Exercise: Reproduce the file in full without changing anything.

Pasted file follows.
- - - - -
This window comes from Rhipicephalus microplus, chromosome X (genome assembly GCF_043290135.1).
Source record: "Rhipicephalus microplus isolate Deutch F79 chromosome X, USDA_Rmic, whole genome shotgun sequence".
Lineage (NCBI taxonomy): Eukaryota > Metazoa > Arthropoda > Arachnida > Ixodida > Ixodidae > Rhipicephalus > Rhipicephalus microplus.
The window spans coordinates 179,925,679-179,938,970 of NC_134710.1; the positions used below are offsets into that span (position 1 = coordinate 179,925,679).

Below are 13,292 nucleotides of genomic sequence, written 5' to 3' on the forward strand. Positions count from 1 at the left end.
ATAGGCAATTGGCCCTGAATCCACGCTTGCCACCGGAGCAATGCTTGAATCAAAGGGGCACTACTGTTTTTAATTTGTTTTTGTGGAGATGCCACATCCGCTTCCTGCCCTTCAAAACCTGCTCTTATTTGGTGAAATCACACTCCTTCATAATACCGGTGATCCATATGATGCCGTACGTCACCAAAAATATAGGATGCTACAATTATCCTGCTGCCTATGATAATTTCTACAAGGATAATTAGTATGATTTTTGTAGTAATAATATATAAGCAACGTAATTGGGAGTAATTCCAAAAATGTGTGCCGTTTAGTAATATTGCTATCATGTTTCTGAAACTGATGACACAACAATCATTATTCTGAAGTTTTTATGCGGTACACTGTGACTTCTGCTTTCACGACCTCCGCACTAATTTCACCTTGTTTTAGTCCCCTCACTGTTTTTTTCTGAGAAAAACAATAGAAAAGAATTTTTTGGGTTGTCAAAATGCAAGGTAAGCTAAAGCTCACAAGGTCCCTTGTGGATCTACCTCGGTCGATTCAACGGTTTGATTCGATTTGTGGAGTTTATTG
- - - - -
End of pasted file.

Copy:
This window comes from Rhipicephalus microplus, chromosome X (genome assembly GCF_043290135.1).
Source record: "Rhipicephalus microplus isolate Deutch F79 chromosome X, USDA_Rmic, whole genome shotgun sequence".
Lineage (NCBI taxonomy): Eukaryota > Metazoa > Arthropoda > Arachnida > Ixodida > Ixodidae > Rhipicephalus > Rhipicephalus microplus.
The window spans coordinates 179,925,679-179,938,970 of NC_134710.1; the positions used below are offsets into that span (position 1 = coordinate 179,925,679).

Below are 13,292 nucleotides of genomic sequence, written 5' to 3' on the forward strand. Positions count from 1 at the left end.
ATAGGCAATTGGCCCTGAATCCACGCTTGCCACCGGAGCAATGCTTGAATCAAAGGGGCACTACTGTTTTTAATTTGTTTTTGTGGAGATGCCACATCCGCTTCCTGCCCTTCAAAACCTGCTCTTATTTGGTGAAATCACACTCCTTCATAATACCGGTGATCCATATGATGCCGTACGTCACCAAAAATATAGGATGCTACAATTATCCTGCTGCCTATGATAATTTCTACAAGGATAATTAGTATGATTTTTGTAGTAATAATATATAAGCAACGTAATTGGGAGTAATTCCAAAAATGTGTGCCGTTTAGTAATATTGCTATCATGTTTCTGAAACTGATGACACAACAATCATTATTCTGAAGTTTTTATGCGGTACACTGTGACTTCTGCTTTCACGACCTCCGCACTAATTTCACCTTGTTTTAGTCCCCTCACTGTTTTTTTCTGAGAAAAACAATAGAAAAGAATTTTTTGGGTTGTCAAAATGCAAGGTAAGCTAAAGCTCACAAGGTCCCTTGTGGATCTACCTCGGTCGATTCAACGGTTTGATTCGATTTGTGGAGTTTATTG